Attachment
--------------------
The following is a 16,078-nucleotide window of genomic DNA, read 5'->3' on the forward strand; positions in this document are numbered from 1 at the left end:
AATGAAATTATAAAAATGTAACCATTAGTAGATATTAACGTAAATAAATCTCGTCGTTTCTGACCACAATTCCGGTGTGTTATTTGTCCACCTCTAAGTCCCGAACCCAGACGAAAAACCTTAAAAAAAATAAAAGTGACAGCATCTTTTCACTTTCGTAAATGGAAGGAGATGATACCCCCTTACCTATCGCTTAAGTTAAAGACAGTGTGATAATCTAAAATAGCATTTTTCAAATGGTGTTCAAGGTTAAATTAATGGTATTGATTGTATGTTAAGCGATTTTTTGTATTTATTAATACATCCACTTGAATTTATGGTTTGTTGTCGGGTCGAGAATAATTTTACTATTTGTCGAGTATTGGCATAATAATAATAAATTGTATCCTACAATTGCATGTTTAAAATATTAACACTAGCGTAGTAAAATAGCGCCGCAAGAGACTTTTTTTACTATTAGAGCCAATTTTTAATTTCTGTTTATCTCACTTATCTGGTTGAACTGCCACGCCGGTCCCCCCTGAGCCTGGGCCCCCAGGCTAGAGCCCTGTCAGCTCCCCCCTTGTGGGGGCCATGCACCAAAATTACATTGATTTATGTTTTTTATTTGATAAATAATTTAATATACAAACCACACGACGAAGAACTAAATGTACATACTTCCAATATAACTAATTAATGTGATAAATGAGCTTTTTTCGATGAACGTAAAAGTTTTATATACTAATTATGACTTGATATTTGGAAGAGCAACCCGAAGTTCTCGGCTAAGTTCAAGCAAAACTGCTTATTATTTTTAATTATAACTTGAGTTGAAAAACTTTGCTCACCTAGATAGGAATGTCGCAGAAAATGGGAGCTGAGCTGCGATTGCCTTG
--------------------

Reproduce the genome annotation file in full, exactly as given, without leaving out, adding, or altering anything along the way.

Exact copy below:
The following is a 16,078-nucleotide window of genomic DNA, read 5'->3' on the forward strand; positions in this document are numbered from 1 at the left end:
AATGAAATTATAAAAATGTAACCATTAGTAGATATTAACGTAAATAAATCTCGTCGTTTCTGACCACAATTCCGGTGTGTTATTTGTCCACCTCTAAGTCCCGAACCCAGACGAAAAACCTTAAAAAAAATAAAAGTGACAGCATCTTTTCACTTTCGTAAATGGAAGGAGATGATACCCCCTTACCTATCGCTTAAGTTAAAGACAGTGTGATAATCTAAAATAGCATTTTTCAAATGGTGTTCAAGGTTAAATTAATGGTATTGATTGTATGTTAAGCGATTTTTTGTATTTATTAATACATCCACTTGAATTTATGGTTTGTTGTCGGGTCGAGAATAATTTTACTATTTGTCGAGTATTGGCATAATAATAATAAATTGTATCCTACAATTGCATGTTTAAAATATTAACACTAGCGTAGTAAAATAGCGCCGCAAGAGACTTTTTTTACTATTAGAGCCAATTTTTAATTTCTGTTTATCTCACTTATCTGGTTGAACTGCCACGCCGGTCCCCCCTGAGCCTGGGCCCCCAGGCTAGAGCCCTGTCAGCTCCCCCCTTGTGGGGGCCATGCACCAAAATTACATTGATTTATGTTTTTTATTTGATAAATAATTTAATATACAAACCACACGACGAAGAACTAAATGTACATACTTCCAATATAACTAATTAATGTGATAAATGAGCTTTTTTCGATGAACGTAAAAGTTTTATATACTAATTATGACTTGATATTTGGAAGAGCAACCCGAAGTTCTCGGCTAAGTTCAAGCAAAACTGCTTATTATTTTTAATTATAACTTGAGTTGAAAAACTTTGCTCACCTAGATAGGAATGTCGCAGAAAATGGGAGCTGAGCTGCGATTGCCTTG